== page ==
As America and its Arab allies targeted Islamic militants in Syria for the first time, killing at least 120 of them, it is evident that Washington is no longer giving priority to removing President Bashar al-Assad from power. This means the US is shifting away from its policy of the past three years when it insisted that no negotiations were possible except about his removal.
Britain is poised to join the alliance after the Government gave the strongest indication yet that it would seek parliamentary approval for air strikes in Iraq as early as Friday.
While David Cameron said that the UK keeps “looking at what more we can do”, the Defence Secretary, Michael Fallon, said that he hoped Parliament would have the “mental strength to take on this challenge” of Isis. In an interview with The Spectator Mr Fallon hinted that British involvement could be extended to carrying out air strikes in Syria.
“Iraq is under attack not just from terrorists inside its own borders but it is under attack from terrorists in the north of Syria, and if Syria continues to be unwilling or unable to deal with Isil [Isis] then at least the question arises as to whether we shouldn’t assist Iraq in doing so,” he said.
The Syrian government was forewarned of the impending air strikes on Monday night in a message sent by Samantha Power, the US ambassador to the UN, with the Iraqi Foreign Minister, Ibrahim al-Jaafari, acting as an intermediary.
The Syrian government says that “it stands with any international effort to fight terrorism” whether it is Isis, Jabhat al-Nusra or anybody else.
Washington has little option during a prolonged air campaign but to have some co-ordination with those fighting Isis on the ground: the Syrian army, Hezbollah of Lebanon and the Syrian Kurds. Otherwise the US would have to avoid attacking Isis when the extremist group is battling any of these forces.
US Central Command says that aircraft and Tomahawk cruise missiles launched from American naval vessels hit “fighters, training compounds, headquarters and command and control facilities, storage facilities, a finance centre, supply trucks and armed vehicles”.
The strikes were concentrated not only on the eastern third of Syria held by Isis, which calls itself Islamic State, but on its positions in Aleppo and Idlib.
Saudi Arabia, United Arab Emirates, Jordan, Qatar and Bahrain also assisted or took part in the strikes, their participation aimed at showing that the US is not launching an anti-Sunni crusade. The involvement of the Gulf monarchies is significant because in the past the US has identified private donors in these states as financing jihadis in Syria and Iraq.
The air strikes are unlikely to have inflicted critical damage to Isis which has been expecting an air war.
Local people in Raqqa, the provincial capital that has been Isis’s Syrian headquarters, say that militants had moved out of public buildings, hidden its heavy weapons and told fighters’ families to leave the city. “They are trying to keep on the move,” one Raqqa resident was quoted as saying. “They only meet in very limited gatherings.”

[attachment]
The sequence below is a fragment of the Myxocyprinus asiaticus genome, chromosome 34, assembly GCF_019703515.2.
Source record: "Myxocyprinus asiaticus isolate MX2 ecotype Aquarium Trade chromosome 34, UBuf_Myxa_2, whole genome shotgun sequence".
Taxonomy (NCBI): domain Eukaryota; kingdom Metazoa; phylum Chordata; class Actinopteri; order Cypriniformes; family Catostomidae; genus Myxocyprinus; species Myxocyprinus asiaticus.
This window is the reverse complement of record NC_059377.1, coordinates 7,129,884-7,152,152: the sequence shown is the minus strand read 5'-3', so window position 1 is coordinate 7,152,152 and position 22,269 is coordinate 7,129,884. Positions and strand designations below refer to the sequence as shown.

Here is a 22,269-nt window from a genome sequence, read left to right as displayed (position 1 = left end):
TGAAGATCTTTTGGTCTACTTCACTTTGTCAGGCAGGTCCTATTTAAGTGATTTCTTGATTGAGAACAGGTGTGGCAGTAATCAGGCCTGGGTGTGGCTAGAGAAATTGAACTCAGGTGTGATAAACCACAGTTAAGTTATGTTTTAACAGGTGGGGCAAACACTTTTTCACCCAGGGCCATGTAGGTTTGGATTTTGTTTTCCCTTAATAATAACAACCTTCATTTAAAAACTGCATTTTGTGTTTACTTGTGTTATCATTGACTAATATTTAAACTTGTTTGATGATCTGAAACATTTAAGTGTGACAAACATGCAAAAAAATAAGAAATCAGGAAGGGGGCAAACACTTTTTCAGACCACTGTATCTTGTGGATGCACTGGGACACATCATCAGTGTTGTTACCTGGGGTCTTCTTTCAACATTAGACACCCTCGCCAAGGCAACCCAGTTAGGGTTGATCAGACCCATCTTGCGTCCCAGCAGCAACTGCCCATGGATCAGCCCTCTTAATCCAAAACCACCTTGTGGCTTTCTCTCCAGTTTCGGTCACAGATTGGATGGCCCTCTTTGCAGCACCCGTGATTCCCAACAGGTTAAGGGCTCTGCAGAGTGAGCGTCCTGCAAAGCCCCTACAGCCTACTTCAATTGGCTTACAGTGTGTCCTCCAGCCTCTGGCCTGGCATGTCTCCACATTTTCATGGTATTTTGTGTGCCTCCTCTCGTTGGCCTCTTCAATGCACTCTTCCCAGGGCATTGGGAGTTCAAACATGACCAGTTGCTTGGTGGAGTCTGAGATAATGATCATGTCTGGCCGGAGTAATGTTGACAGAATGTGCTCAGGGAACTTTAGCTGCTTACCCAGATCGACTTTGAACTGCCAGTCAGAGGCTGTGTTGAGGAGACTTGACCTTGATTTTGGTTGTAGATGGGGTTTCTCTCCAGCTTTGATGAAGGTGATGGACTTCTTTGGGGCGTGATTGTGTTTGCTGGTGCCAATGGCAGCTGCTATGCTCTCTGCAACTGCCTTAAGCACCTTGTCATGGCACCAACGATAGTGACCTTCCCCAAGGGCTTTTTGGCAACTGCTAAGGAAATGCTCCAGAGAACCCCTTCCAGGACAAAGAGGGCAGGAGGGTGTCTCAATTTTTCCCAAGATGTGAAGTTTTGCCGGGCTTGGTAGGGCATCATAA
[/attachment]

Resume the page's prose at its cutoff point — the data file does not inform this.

The risk of air attacks will make it difficult for Isis to continue to engage in semi-conventional warfare using columns of vehicles packed with heavily armed fighters to storm government-held positions in Syria and Iraq.
It will probably revert to guerrilla warfare which has been its tactic in Iraq since the US started bombing there on 8 August. In the past few days Isis fighters have killed 40 Iraqi soldiers with suicide bombs and captured another 68 as well as over-running an army garrison west of Baghdad.
David Cameron may announce today that Britain is ready to join air strikes in Iraq at the request of the Baghdad government, but not in Syria.
The ritual murders of two US journalists and a British aid worker have shifted public opinion in the US and Britain in favour of bombing Isis in Syria and Iraq, but not necessarily towards any wider involvement in the war.
The wars in Afghanistan and Iraq since 2003 have underlined the limitations of air power in achieving results against an elusive enemy.
In addition to attacking Isis, the US struck at Jabhat al-Nusra, the Syrian representative of al-Qaeda which is concentrated in Idlib in northern Syria and around Deraa and Quneitra in the south.
The Syrian Observatory for Human Rights says that at least 50 fighters and eight civilians were killed. Many of these may have belonged to an al-Qaeda-linked group called Khorasan which was planning to target the US.
Jabat al-Nusra was driven out of eastern Syria by Isis and has become weaker, though it appears to have been participating in a Western-backed offensive aimed at opening supply lines to rebel enclaves in Damascus.
The US is going to train and arm a “third force” of supposedly moderate Syrian rebels in a camp in Saudi Arabia, but past attempts to develop such a force have foundered. It is in the interests of the US that the “moderate” rebels do not fight each other, a confrontation that would only benefit Isis.
Though air strikes will inflict casualties on Isis in Syria and Iraq, they will not be enough to defeat the group and may not even contain it. Much will depend on how far the US is prepared to give tactical support to those fighting Isis on the ground in Syria.
These are mostly organisations of whom the US government disapproves or regards as terrorists, such as Hezbollah and the Syrian Kurds besieged by Isis at Kobani, also known as Ayn al-Arab, in northern Syria. The Kurdish militia defending the town belong to the YPG, which is part of the PKK Turkish party that the US has labelled as terrorist.
In the past Isis has retaliated violently after any action against it so its opponents will be bracing themselves for a similar reaction.
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